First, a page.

On June 2, 2001, at 1710 eastern daylight time, an experimental certificated Stampe Et Renard SV-4, N25SV, was substantially damaged during takeoff at the Old Rhinebeck Aerodrome (NY94), Rhinebeck, New York. The certificated commercial pilot sustained minor injuries and the passenger sustained serious injuries. Visual meteorological conditions prevailed and no flight plan was filed for the personal flight conducted under 14 CFR Part 91. Use your browsers 'back' function to return to synopsisReturn to Query Page
The pilot stated that he flew into NY94 to visit a friend, who owned the accident airplane. While at the airport, the pilot accepted an offer to fly the airplane in the local area. The pilot performed an extensive preflight inspection with the owner, who briefed him on the airplane's flying characteristics.
As the pilot prepared for takeoff, he noted the wind sock indicated variable winds from the south to the west at 10-15 knots. He then taxied to the south runway, and performed a run-up inspection. During takeoff, the pilot rotated the airplane about 400 feet down the runway, and established a climb at "Vy". The pilot stated that the airplane performed "normally" during the takeoff and initial climb. However, about half way down the length of the runway, the airplane "started losing a positive rate of climb," and began to descend. When the pilot realized the airplane would not clear trees at the departure end of the runway, he reduced power and lowered the nose of the airplane to perform a forced landing. The airplane impacted the ground "hard" in a 20 degree nose down attitude, near the end of the runway.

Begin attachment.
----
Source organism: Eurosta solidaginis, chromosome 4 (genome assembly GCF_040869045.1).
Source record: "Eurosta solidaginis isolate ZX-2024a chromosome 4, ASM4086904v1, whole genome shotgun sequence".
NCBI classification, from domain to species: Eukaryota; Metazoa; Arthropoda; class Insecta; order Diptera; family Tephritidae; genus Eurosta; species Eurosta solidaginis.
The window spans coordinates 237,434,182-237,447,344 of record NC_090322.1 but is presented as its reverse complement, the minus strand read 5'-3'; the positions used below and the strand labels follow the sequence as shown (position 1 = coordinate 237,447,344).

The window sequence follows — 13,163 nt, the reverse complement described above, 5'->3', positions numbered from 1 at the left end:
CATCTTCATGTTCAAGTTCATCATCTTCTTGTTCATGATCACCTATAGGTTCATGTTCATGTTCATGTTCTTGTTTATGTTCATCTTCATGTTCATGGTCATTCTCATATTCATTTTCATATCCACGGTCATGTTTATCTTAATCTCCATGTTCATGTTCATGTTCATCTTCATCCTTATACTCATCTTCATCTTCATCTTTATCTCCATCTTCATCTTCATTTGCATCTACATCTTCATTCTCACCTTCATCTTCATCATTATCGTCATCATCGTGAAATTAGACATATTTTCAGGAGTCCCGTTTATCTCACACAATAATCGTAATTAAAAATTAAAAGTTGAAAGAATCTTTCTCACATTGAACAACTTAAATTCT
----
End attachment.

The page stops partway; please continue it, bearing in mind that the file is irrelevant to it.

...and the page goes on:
The airplane owner witnessed the accident, and stated that the airplane was "running fine" during taxi, takeoff, and initial climb. As the airplane approached trees at the end of the runway, the owner turned his attention away from it. He was drawn back to the airplane when he heard a reduction in power. He then observed the nose of the airplane drop, and impact the runway.
The owner reported that he flew the airplane two times on the day of the accident, and that there were no mechanical deficiencies.
Examination of the airplane by a Federal Aviation Administration (FAA) inspector, revealed substantial damage to the engine and forward cockpit area of the airplane. No mechanical malfunctions were observed.
The pilot reported 11,500 hours of total flight experience, with no previous experience in the accident airplane. He also reported no mechanical malfunctions with the airplane.
The runway at NY94 was a 2,200-foot long, and 75-foot wide dirt strip.
Weather reported at the Dutchess County Airport (POU), Poughkeepsie, New York, 18 miles away, at 1653 was reported as winds variable at 3 knots, visibility 10 miles, broken clouds at 2,000 feet, temperature 70 degrees Fahrenheit, dew point 63 degrees Fahrenheit, and altimeter setting 29.65 in Hg.